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Re: "return" should not continue script execution, even if used inapprop

From: Robert Elz
Subject: Re: "return" should not continue script execution, even if used inappropriately
Date: Fri, 25 Jan 2019 12:49:47 +0700

    Date:        Thu, 24 Jan 2019 21:12:01 -0800
    From:        don fong <address@hidden>
    Message-ID:  <address@hidden>

  | that's not only an unwarranted personal attack, but it's untrue.

It wasn't a personal attack - I could show you one of those (off
list) if you like.   As to the latter part, see below.

  | the "answers" have mostly been about "how to do this".

Yes, that would be the point, wouldn't it?

  |  however as i've stated multiple times: i'm not asking how
  | to do it, i'm explaining why this technique which is
  | denigrated in the bash FAQ is a good one and should be
  | more widely used.

And the "how to do this" is intended to show that there
are better, easier ways, but you are just not listening.
There are reasons that method is denigrated.

  | as you well know it's from a bash FAQ, bashFAQ/109
  | <https://mywiki.wooledge.org/BashFAQ/109> .

Actually, I forgot, but yes, you're right, it was the bash FAQ.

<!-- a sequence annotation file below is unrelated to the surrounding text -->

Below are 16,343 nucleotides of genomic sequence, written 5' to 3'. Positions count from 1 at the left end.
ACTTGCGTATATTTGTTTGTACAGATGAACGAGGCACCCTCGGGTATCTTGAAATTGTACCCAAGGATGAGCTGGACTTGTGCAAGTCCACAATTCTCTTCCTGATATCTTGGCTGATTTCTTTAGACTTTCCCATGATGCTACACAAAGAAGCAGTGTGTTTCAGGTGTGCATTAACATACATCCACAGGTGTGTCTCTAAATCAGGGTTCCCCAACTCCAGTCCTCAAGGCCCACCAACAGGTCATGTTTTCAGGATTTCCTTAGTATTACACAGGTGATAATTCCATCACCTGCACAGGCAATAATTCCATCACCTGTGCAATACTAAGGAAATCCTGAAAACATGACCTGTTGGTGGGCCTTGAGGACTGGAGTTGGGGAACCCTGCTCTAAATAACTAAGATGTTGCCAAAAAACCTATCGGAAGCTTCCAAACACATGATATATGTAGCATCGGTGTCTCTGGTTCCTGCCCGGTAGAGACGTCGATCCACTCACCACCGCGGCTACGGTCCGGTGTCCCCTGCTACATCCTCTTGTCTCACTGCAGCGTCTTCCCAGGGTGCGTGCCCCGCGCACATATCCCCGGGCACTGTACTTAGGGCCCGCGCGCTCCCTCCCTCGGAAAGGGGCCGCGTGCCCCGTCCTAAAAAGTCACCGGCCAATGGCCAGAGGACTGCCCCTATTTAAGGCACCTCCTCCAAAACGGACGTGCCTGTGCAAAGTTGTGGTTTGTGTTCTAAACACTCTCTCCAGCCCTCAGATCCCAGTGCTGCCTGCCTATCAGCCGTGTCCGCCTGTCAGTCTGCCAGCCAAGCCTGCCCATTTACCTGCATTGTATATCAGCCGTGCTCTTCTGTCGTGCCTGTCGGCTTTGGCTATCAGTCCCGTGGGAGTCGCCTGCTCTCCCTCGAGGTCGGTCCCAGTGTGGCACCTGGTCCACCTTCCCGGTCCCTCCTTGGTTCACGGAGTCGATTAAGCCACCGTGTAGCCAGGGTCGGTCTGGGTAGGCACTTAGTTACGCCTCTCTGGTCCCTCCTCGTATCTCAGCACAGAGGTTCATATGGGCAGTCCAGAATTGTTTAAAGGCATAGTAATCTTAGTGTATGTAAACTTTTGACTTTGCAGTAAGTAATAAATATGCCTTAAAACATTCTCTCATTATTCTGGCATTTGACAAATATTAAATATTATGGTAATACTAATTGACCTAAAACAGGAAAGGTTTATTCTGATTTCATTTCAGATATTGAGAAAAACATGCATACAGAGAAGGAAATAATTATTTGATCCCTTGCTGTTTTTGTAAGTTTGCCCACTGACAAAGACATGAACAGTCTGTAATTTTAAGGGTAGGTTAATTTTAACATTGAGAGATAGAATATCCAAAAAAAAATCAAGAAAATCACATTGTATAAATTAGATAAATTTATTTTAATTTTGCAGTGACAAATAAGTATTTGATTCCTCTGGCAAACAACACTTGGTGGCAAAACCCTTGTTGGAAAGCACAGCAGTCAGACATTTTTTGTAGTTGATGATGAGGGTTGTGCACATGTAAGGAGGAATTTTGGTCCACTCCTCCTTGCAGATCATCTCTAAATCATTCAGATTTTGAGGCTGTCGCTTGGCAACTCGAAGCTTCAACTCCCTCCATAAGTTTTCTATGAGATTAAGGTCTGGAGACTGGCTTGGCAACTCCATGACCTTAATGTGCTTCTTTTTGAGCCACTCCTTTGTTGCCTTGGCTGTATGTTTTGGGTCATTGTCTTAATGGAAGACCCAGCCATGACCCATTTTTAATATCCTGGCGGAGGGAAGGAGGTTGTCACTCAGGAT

|         sh -c '. scriptname' scriptname arg arg arg

  | that's either a terrible user experience, or requires a separate wrapper
  | script which would lose the advantages of a single self-contained file.

Once again, you're not listening.   That method is not
intended to solve the problem that you're concerned with.
It is for the original issue, in the original message in this
thread, where one of the constraints is that the script cannot
be altered.   None of the techniques, not the one you're
advocating, none of the others, can help that situation.
What's needed is a way to invoke the script so that it can
be tested, without changing it.    If you have a better
suggestion for that, please offer it.

  | On Thu, Jan 24, 2019 at 8:24 PM Robert Elz <address@hidden> wrote:

And once again, you are top posting.   Please stop.


ps: for anyone unaware of the terminology, "top posting" is
when you put a reply to a message at the beginning, and
then include the whole original message after your reply.
Mailer user agents put that message there so you have some
context to aid in generating the reply, and so you can include
some quotes if appropriate.   Once that is any unquoted parts of
the original message should be deleted - the archives of the
mailing list do not need dozens of copies of ancient messages
that have all been included, top-posted in replies.   Nor do
any of the recipients.

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